Solving supply chain instability in the PCB design stage

By Tova Levy

In the second of a series of WNIE podcasts, Susan Kayesar – PCBflow Product Manager at Siemens Digital Industries Software – speaks with host Karen Pearman about how electronics supply chain instability problems can be successfully handled in the PCB design stage.

Listen to the podcast now on the WNIE site, on in the player below.

In the podcast, Ms. Kayesar explains how disruptions in component supplies affect the profitability of new product introductions, due to unexpected shortages that are discovered just as production is set to begin:

  • Shortages of critical components may result in price increases, putting the project over budget.
  • Alternatively, the designer may choose to perform a costly, time-consuming board redesign using components with a different footprint.

These issues not only affect profitability, but affect product quality, yield, and time-to-market as well.

In order to prevent these scenarios from occurring, Ms. Kayesar recommends planning for component shortages already in the design phase of the project – effectively solving the problem by “left-shifting” the search for alternative components and checking their availability in advance.

With a little forethought, designers can avoid last minute supply problems by compiling a list of alternatives for each component. If no satisfactory replacements can be found, alternative designs can be planned that can accommodate components with a different footprint.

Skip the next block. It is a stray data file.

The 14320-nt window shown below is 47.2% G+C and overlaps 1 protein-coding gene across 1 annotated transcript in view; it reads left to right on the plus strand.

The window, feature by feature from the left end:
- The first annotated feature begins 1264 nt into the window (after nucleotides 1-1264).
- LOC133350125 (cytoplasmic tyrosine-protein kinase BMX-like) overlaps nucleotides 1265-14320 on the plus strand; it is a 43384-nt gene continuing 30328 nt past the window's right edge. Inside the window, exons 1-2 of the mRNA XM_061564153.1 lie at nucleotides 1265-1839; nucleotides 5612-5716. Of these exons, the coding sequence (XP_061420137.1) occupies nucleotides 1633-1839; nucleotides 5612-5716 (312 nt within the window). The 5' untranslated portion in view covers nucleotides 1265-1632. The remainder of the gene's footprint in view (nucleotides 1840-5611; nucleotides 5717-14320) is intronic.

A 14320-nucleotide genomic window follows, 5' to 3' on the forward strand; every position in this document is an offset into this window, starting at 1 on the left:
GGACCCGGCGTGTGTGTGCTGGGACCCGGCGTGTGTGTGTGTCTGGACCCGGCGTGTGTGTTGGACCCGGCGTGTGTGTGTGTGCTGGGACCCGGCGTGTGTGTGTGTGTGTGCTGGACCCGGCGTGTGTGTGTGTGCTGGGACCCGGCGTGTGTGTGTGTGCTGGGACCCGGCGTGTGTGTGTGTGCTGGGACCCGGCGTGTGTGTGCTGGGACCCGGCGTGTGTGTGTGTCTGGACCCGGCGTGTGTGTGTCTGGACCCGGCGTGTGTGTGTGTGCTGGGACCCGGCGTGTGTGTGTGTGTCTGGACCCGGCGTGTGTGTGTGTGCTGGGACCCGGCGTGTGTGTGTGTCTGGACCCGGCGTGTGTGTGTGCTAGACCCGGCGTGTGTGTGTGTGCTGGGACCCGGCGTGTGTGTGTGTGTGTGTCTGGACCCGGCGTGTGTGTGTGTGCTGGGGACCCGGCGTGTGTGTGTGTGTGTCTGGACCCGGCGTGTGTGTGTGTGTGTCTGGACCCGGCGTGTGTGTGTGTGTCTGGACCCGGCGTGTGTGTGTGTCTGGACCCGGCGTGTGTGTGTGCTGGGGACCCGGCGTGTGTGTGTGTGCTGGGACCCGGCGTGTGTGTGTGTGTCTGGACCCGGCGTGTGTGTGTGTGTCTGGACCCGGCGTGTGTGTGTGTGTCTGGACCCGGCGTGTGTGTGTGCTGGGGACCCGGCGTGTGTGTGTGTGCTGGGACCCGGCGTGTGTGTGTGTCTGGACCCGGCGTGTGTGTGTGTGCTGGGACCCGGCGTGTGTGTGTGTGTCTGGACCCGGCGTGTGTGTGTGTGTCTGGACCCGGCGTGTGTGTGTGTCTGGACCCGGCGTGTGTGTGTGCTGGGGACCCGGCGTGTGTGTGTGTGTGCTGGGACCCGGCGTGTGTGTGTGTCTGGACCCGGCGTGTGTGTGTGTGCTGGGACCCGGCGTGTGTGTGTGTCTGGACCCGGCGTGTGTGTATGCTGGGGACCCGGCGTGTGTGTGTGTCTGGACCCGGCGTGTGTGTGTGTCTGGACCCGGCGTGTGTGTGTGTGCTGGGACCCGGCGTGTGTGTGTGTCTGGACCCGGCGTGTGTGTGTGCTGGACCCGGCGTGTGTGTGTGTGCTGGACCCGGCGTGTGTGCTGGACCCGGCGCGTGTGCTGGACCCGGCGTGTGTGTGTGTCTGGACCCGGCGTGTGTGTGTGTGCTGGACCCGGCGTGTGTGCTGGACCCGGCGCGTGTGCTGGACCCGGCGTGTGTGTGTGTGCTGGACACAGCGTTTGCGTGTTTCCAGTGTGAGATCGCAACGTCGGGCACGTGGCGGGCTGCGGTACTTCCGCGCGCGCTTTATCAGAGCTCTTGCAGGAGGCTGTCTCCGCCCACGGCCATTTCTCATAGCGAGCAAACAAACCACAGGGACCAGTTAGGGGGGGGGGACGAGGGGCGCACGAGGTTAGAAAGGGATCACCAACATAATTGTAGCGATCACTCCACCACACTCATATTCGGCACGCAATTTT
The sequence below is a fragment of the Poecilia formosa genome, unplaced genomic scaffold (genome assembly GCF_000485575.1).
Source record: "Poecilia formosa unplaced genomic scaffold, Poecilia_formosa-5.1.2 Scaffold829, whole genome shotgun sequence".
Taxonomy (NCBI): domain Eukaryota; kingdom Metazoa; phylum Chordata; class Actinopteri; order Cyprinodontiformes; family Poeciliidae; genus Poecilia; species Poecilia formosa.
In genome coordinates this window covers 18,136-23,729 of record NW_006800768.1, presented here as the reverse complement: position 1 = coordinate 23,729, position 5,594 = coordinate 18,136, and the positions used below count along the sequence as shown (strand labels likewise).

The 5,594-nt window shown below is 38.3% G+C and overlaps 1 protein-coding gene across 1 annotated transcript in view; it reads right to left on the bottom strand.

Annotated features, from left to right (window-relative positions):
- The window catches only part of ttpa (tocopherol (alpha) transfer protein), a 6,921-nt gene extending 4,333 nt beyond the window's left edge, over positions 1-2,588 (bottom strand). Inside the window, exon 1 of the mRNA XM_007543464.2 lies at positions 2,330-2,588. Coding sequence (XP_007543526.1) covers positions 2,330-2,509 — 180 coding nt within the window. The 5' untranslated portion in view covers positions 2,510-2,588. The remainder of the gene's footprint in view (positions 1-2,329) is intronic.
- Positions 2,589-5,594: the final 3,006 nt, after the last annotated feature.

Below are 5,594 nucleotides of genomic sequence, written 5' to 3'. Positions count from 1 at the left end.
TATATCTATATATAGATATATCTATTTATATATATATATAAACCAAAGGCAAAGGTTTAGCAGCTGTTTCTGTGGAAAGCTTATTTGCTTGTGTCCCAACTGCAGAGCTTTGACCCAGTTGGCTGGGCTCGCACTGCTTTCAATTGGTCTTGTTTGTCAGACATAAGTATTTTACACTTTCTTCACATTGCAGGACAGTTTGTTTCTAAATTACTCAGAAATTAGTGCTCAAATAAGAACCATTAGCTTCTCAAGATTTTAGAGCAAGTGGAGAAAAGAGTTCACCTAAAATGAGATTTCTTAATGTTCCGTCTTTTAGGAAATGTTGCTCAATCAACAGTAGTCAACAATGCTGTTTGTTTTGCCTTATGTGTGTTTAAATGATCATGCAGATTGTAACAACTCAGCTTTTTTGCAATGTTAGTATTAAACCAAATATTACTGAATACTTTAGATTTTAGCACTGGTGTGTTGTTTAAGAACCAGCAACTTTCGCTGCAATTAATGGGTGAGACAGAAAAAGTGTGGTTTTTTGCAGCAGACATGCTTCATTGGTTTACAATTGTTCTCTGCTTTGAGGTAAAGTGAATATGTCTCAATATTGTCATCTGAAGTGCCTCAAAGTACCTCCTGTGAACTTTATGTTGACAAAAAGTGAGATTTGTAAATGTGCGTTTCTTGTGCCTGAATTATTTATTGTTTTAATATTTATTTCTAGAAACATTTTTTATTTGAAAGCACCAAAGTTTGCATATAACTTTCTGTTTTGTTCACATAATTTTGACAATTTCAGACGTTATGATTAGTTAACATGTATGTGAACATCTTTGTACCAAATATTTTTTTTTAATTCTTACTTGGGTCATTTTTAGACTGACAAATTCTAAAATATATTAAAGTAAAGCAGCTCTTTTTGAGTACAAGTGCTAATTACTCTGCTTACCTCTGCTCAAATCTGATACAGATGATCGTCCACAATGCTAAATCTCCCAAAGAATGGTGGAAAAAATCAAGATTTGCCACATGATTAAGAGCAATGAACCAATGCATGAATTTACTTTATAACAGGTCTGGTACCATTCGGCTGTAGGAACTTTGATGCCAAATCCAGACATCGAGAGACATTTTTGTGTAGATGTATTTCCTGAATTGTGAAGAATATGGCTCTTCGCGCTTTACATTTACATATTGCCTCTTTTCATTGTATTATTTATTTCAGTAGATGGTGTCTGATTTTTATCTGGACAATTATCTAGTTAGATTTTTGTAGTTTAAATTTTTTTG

These early-stage design decisions are further empowered through effective communications and collaboration. Using PCBflow, Siemens’ on-line, collaborative DFM system, developers can upload a BOM, and then connect to the Siemens Valor® Parts Library (VPL), a comprehensive database of electronic components. VPL allows users to quickly find alternative sources for a specified component.

Once a list of alternatives is obtained, current component supply and lead times can be checked using an on-line availability database, such as Supplyframe – which provides accurate, real-time information from the supply chain.

If a component is determined to be unavailable in the required quantities, a readily-available alternative can be chosen for integration – while still in the design stage.

By leveraging the power of the Internet and collaborative software, we can make sound design decisions that will help manufacturing projects stay on-time and on-budget. We can now put a mature design in the handles of manufacturers, who will be able to produce the product while experiencing a minimum of difficulties, enhancing project profitability.

Listen to the podcast with Susan Kayesar:

Other podcasts in the series:

The supply chain crunch: a temporary trend or transformation driver? With Oren Manor, Director of business development for the electronics industry at Siemens Digital Industries Software.

Effectively Managing Electronic Component Vendors as the Supply Chain Widens with Mark Laing, Business Development Manager at Siemens Digital Industries Software.

3 Creative Solutions for the Component Shortage Crisis with Zac Elliott, Technical Marketing Engineer at Siemens Digital Industries Software

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This article first appeared on the Siemens Digital Industries Software blog at